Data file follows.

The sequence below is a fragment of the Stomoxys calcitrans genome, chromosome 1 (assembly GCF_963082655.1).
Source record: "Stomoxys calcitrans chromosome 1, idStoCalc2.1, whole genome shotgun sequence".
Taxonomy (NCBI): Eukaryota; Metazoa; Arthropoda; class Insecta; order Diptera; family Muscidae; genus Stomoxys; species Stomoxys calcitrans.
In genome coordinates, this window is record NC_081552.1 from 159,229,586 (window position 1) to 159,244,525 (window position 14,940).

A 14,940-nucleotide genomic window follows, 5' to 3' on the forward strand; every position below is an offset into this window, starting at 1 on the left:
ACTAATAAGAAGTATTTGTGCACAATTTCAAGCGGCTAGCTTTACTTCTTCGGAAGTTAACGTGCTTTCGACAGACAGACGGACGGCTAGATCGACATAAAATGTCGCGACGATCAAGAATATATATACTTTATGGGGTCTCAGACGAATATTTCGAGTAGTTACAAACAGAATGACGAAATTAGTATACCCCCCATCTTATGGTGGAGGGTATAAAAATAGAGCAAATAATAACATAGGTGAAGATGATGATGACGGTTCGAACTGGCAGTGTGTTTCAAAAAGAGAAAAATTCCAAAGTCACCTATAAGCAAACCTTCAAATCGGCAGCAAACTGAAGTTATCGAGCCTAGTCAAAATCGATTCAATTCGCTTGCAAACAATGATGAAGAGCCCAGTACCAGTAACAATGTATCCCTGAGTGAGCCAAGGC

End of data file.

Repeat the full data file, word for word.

The sequence below is a fragment of the Stomoxys calcitrans genome, chromosome 1 (assembly GCF_963082655.1).
Source record: "Stomoxys calcitrans chromosome 1, idStoCalc2.1, whole genome shotgun sequence".
Taxonomy (NCBI): Eukaryota; Metazoa; Arthropoda; class Insecta; order Diptera; family Muscidae; genus Stomoxys; species Stomoxys calcitrans.
In genome coordinates, this window is record NC_081552.1 from 159,229,586 (window position 1) to 159,244,525 (window position 14,940).

A 14,940-nucleotide genomic window follows, 5' to 3' on the forward strand; every position below is an offset into this window, starting at 1 on the left:
ACTAATAAGAAGTATTTGTGCACAATTTCAAGCGGCTAGCTTTACTTCTTCGGAAGTTAACGTGCTTTCGACAGACAGACGGACGGCTAGATCGACATAAAATGTCGCGACGATCAAGAATATATATACTTTATGGGGTCTCAGACGAATATTTCGAGTAGTTACAAACAGAATGACGAAATTAGTATACCCCCCATCTTATGGTGGAGGGTATAAAAATAGAGCAAATAATAACATAGGTGAAGATGATGATGACGGTTCGAACTGGCAGTGTGTTTCAAAAAGAGAAAAATTCCAAAGTCACCTATAAGCAAACCTTCAAATCGGCAGCAAACTGAAGTTATCGAGCCTAGTCAAAATCGATTCAATTCGCTTGCAAACAATGATGAAGAGCCCAGTACCAGTAACAATGTATCCCTGAGTGAGCCAAGGC